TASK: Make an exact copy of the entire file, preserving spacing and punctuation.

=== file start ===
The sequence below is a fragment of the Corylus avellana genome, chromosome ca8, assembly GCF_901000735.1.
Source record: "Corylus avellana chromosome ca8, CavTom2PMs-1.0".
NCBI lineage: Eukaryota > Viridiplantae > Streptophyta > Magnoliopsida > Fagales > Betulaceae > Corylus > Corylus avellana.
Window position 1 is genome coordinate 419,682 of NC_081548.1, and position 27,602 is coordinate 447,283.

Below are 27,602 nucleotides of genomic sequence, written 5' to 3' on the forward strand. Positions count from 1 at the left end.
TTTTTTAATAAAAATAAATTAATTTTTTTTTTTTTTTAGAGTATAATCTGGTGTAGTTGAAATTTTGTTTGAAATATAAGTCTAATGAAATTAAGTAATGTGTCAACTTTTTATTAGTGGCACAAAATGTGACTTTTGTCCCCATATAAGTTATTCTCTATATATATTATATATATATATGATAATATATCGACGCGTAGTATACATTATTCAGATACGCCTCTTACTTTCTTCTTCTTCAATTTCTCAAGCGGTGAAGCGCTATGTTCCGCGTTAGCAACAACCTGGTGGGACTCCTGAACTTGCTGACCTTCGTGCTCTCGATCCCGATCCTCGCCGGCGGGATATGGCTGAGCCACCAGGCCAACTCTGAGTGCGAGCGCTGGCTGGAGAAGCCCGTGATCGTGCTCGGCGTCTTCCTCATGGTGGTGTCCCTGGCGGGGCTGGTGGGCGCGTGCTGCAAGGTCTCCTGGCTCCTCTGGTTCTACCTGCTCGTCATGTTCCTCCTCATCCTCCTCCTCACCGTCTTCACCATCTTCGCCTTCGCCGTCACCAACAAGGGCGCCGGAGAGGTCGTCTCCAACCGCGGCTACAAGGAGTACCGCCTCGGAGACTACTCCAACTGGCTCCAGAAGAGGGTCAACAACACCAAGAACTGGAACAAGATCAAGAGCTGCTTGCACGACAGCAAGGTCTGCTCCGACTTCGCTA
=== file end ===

The sequence below is a fragment of the Corylus avellana genome, chromosome ca8, assembly GCF_901000735.1.
Source record: "Corylus avellana chromosome ca8, CavTom2PMs-1.0".
NCBI lineage: Eukaryota > Viridiplantae > Streptophyta > Magnoliopsida > Fagales > Betulaceae > Corylus > Corylus avellana.
Window position 1 is genome coordinate 419,682 of NC_081548.1, and position 27,602 is coordinate 447,283.

Below are 27,602 nucleotides of genomic sequence, written 5' to 3' on the forward strand. Positions count from 1 at the left end.
TTTTTTAATAAAAATAAATTAATTTTTTTTTTTTTTTAGAGTATAATCTGGTGTAGTTGAAATTTTGTTTGAAATATAAGTCTAATGAAATTAAGTAATGTGTCAACTTTTTATTAGTGGCACAAAATGTGACTTTTGTCCCCATATAAGTTATTCTCTATATATATTATATATATATATGATAATATATCGACGCGTAGTATACATTATTCAGATACGCCTCTTACTTTCTTCTTCTTCAATTTCTCAAGCGGTGAAGCGCTATGTTCCGCGTTAGCAACAACCTGGTGGGACTCCTGAACTTGCTGACCTTCGTGCTCTCGATCCCGATCCTCGCCGGCGGGATATGGCTGAGCCACCAGGCCAACTCTGAGTGCGAGCGCTGGCTGGAGAAGCCCGTGATCGTGCTCGGCGTCTTCCTCATGGTGGTGTCCCTGGCGGGGCTGGTGGGCGCGTGCTGCAAGGTCTCCTGGCTCCTCTGGTTCTACCTGCTCGTCATGTTCCTCCTCATCCTCCTCCTCACCGTCTTCACCATCTTCGCCTTCGCCGTCACCAACAAGGGCGCCGGAGAGGTCGTCTCCAACCGCGGCTACAAGGAGTACCGCCTCGGAGACTACTCCAACTGGCTCCAGAAGAGGGTCAACAACACCAAGAACTGGAACAAGATCAAGAGCTGCTTGCACGACAGCAAGGTCTGCTCCGACTTCGCTA